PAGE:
DUBLIN – A group representing more than 400 of Ireland’s 4,500 priests has made an urgent plea to the country’s bishops to postpone the introduction of the new English translation of the missal for at least another five years.
The call from the Association of Catholic Priests came as the National Center for Liturgy in Maynooth launched a new publication aimed at explaining and preparing priests and laypeople for the changes in the missal. The new texts will be introduced Nov. 27, the first Sunday of Advent and the start of the liturgical year.
At a news conference in Dublin Feb. 3, representatives from the priests’ group said the proposed literal translations from Latin had produced texts that were “archaic, elitist and obscure and not in keeping with the natural rhythm, cadence and syntax of the English language.”
Father Dermot Lane, president of Mater Dei Institute of Education in Dublin, said the priests were making an eleventh hour appeal to the Irish Catholic Bishops’ Conference and urged the bishops to begin consulting with priests, liturgical committees and laypeople to develop new texts that would inspire and encourage the faithful.
“We are passionately concerned about the quality of our liturgical celebration and about the quality of the language that will be used in the way we worship Sunday after Sunday,” he said. “If this goes ahead, instead of drawing people into the liturgy, it will in fact draw people out from the liturgy.”
The association said in a statement distributed at the news conference that it was “gravely concerned” that the “word-for-word translation from Latin into a vernacular language … demonstrates a lack of awareness of the insights gained from linguistics and anthropology during the past 100 years.”
The translation was mandated by the Vatican’s 2001 instruction “Liturgiam Authenticam” (“The Authentic Liturgy”). The International Commission on English in the Liturgy met for several years to develop translations that more closely matched the original Latin prayers. Local bishops’ conferences also worked on the translations and submitted them to the Vatican for approval.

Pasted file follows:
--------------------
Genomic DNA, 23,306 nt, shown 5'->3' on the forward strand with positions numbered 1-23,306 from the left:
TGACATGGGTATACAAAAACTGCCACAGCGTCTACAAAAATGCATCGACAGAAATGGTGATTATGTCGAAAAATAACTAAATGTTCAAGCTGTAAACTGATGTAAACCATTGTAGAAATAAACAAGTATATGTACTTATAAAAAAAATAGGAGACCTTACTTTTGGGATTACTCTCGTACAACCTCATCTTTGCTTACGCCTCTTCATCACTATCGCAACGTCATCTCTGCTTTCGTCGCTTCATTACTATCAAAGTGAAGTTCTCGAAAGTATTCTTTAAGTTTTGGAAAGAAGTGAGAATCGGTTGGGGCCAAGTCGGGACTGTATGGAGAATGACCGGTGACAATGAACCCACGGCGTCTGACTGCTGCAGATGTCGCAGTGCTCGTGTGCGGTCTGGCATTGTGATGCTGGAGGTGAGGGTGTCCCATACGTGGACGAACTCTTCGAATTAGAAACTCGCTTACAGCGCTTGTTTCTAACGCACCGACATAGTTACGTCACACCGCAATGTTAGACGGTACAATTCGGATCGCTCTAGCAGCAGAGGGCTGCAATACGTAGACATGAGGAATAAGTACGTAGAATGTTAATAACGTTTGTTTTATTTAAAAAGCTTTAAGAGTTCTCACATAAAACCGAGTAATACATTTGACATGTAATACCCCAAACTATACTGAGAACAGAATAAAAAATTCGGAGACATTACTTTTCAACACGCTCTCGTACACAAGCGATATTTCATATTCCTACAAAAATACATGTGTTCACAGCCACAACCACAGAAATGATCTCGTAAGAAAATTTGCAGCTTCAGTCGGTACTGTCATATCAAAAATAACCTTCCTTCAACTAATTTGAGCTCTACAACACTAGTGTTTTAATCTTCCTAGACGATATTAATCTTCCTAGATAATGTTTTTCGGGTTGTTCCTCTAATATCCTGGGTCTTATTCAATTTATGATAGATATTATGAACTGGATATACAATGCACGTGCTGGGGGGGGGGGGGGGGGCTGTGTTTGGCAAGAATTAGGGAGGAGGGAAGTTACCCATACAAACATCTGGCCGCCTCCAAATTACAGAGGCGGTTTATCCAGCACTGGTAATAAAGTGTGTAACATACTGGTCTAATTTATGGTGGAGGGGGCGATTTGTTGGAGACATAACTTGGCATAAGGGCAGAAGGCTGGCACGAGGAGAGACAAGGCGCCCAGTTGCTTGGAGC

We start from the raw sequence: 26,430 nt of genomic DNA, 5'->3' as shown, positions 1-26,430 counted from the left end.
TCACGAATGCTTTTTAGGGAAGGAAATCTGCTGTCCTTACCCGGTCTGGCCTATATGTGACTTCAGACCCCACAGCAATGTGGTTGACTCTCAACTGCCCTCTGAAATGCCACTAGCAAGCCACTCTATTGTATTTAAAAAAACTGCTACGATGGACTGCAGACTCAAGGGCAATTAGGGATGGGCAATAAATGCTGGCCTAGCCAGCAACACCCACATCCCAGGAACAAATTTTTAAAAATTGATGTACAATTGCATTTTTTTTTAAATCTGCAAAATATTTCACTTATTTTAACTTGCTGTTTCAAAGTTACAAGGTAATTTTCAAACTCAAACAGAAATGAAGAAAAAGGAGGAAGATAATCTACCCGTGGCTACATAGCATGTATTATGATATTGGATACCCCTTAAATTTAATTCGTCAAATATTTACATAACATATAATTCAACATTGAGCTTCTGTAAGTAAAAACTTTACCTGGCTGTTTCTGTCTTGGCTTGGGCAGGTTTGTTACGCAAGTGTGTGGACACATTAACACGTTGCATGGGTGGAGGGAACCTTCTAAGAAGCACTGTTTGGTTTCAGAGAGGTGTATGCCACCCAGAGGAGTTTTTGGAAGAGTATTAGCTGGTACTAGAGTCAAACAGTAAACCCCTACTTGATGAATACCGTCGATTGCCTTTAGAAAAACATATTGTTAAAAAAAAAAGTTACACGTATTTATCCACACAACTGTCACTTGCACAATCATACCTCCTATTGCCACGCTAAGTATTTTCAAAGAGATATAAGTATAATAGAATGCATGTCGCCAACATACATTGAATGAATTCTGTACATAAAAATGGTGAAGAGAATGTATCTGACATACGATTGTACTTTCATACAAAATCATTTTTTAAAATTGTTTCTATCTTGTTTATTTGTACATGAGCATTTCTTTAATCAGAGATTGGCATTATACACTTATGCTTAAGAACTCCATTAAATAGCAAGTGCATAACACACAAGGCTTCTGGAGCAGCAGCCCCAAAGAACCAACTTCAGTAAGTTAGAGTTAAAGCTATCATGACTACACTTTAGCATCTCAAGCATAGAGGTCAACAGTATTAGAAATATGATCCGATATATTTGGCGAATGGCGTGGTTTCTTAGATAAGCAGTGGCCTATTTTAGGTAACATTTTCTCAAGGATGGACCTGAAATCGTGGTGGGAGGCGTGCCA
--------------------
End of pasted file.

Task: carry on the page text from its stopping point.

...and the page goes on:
Despite such efforts, concerns similar to the Irish priests’ association have been raised in English-speaking countries around the world, including the United States and Canada.
The priests’ association suggested that the Irish bishops follow the example of the German bishops and assert the right to make their own decisions regarding the celebration of the liturgy in Ireland.
“We are saying very clearly that this new translation of the missal is not acceptable,” Father Gerard Alwill, pastor of a rural parish in the Diocese of Kilmore, said during the news conference. “We are deeply concerned that if these new texts are imposed, they could create chaos in our church. Our church doesn’t need chaos at this time.
“How can we, the priests, be asked to introduce this with any conviction when we ourselves haven’t had any input into it and when we have such serious doubts and reservations about it?” he added.
Father Alwill called upon priests, parish pastoral councils, religious men and women and laypeople to read the texts and to raise any concerns they may have with their local bishop.